Moscow Denies Litvineko Murder, Tells of Secret Poisons

They never liked it that they were fingered for Alexander Litvineko's murder.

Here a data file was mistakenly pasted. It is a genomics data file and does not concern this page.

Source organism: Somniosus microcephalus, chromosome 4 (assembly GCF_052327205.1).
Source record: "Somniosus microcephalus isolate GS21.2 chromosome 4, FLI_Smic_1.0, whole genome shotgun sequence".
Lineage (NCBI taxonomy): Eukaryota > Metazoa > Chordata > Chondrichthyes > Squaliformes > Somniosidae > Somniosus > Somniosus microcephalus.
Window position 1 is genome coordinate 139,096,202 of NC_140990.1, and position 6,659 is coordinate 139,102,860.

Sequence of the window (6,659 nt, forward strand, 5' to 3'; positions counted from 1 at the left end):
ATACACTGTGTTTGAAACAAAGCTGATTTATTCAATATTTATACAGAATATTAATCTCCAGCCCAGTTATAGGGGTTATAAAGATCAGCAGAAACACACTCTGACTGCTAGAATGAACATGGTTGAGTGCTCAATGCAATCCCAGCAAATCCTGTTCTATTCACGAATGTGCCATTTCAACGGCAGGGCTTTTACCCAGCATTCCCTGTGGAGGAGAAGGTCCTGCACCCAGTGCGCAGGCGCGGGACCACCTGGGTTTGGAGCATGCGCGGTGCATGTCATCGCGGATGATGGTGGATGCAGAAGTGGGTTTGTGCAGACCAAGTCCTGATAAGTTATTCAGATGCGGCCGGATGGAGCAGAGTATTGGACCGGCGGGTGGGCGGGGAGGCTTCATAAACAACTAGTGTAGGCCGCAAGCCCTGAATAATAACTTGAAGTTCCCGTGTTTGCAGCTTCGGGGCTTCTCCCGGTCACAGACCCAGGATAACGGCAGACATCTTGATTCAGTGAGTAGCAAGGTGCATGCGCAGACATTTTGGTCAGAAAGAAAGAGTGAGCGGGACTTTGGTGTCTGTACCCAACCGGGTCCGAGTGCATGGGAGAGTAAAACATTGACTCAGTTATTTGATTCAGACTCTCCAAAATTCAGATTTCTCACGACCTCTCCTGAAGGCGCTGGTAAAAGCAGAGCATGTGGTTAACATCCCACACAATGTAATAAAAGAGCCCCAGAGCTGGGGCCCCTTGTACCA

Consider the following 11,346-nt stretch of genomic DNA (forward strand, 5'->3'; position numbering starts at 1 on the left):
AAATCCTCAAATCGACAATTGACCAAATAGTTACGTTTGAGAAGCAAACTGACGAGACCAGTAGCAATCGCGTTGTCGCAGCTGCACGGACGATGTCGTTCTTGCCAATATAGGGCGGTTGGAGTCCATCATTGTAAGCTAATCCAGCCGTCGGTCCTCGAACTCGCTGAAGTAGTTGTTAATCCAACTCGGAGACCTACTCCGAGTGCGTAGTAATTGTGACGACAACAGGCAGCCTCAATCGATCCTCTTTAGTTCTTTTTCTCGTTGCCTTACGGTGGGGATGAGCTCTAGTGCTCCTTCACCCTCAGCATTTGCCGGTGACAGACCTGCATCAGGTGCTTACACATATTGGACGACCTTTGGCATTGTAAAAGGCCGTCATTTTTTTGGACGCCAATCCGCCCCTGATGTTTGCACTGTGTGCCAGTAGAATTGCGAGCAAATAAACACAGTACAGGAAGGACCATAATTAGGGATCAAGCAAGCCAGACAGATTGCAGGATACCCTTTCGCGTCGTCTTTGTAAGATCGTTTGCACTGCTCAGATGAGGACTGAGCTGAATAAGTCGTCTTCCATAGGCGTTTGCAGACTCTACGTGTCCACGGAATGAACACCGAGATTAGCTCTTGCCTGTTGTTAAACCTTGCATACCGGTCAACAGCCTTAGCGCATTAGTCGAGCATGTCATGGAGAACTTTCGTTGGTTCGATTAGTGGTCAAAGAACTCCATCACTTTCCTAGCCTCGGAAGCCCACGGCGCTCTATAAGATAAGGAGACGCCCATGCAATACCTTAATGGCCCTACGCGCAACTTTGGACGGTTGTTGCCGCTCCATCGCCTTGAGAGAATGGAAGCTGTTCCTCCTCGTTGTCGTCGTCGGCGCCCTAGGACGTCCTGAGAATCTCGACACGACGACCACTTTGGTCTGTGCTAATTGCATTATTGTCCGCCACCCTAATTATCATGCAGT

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Moscow apparently never liked that it was fingered for the nuclear-poisoning death of former KGB agent and Kremlin foe Alexander Litvinenko in November 2006 in London. So when popular thriller writer Daniel Silva arrived for a research tour of the KGB's legendary HQ, Lubyanka, for his new book Moscow Rules, officials saw it as a chance to set the record straight. "The way they said it was, 'If we had wanted to kill him, or if we had killed him, we would have used one of our poisons that leaves no trace.' They said this with a straight face," Silva says. "Russia is not a normal country, and it's not going to be anytime soon," he adds. Back home in Georgetown, Silva says he's taken up blogging for his millions of fans but admits it's a chore—and a danger. "I've always been concerned that if you talk too much about the work, it kind of spoils the mystery," he says. "I would have been more comfortable in the old days where the writer simply mails in his manuscript."